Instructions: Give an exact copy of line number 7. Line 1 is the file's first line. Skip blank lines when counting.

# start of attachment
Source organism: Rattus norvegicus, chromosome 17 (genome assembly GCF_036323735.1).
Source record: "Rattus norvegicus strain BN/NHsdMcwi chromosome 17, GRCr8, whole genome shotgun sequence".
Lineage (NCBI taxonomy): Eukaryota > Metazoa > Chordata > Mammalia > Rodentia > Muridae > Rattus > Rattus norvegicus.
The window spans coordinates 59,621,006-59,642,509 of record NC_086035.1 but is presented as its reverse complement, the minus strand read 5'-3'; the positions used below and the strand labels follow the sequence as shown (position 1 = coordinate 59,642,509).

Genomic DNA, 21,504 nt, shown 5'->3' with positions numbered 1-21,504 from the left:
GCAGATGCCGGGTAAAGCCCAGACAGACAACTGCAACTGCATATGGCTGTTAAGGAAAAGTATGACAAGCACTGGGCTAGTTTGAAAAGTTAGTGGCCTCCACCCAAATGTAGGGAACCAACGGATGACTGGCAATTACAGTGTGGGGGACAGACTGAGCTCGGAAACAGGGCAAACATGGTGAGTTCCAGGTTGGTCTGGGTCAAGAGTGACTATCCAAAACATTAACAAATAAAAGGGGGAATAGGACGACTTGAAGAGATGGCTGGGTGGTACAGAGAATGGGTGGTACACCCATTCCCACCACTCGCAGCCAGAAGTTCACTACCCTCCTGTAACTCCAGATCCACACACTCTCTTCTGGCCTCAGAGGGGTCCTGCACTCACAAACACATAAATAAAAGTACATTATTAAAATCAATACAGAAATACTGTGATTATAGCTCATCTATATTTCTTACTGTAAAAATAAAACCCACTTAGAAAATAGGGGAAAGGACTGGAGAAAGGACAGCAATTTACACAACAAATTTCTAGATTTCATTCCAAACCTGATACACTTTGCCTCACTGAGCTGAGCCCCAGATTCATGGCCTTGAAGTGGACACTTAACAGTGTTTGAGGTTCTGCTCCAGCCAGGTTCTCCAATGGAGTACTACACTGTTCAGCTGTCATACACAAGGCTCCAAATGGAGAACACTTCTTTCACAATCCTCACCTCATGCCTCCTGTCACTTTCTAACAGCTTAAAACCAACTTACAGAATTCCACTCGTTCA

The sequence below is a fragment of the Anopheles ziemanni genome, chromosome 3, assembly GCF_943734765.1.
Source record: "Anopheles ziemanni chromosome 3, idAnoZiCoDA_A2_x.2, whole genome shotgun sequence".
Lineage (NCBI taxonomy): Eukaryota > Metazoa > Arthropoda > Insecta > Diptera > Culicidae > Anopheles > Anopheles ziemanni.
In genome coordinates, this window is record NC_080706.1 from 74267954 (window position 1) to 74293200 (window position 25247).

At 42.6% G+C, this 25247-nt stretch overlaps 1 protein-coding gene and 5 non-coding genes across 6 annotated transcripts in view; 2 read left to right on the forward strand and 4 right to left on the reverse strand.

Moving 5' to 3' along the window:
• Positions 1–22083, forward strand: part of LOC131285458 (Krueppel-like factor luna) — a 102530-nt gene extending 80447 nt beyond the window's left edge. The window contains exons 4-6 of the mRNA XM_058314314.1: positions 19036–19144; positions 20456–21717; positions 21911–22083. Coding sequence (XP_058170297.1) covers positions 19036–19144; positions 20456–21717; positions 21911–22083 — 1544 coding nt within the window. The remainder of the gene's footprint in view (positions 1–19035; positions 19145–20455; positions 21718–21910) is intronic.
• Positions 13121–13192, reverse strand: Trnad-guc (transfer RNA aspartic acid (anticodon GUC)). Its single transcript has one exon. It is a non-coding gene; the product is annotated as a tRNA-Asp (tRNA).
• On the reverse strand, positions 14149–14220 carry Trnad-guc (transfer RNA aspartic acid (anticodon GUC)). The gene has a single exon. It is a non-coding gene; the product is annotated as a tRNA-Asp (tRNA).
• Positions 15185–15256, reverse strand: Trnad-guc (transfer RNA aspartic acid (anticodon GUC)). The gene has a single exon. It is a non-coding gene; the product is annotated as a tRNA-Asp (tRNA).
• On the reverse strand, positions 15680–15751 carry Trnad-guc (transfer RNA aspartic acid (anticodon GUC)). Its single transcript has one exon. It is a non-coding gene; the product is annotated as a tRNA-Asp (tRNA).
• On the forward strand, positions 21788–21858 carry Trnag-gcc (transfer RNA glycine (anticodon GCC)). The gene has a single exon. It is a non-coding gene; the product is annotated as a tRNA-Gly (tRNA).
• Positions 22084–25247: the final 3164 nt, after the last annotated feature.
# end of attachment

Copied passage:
The sequence below is a fragment of the Anopheles ziemanni genome, chromosome 3, assembly GCF_943734765.1.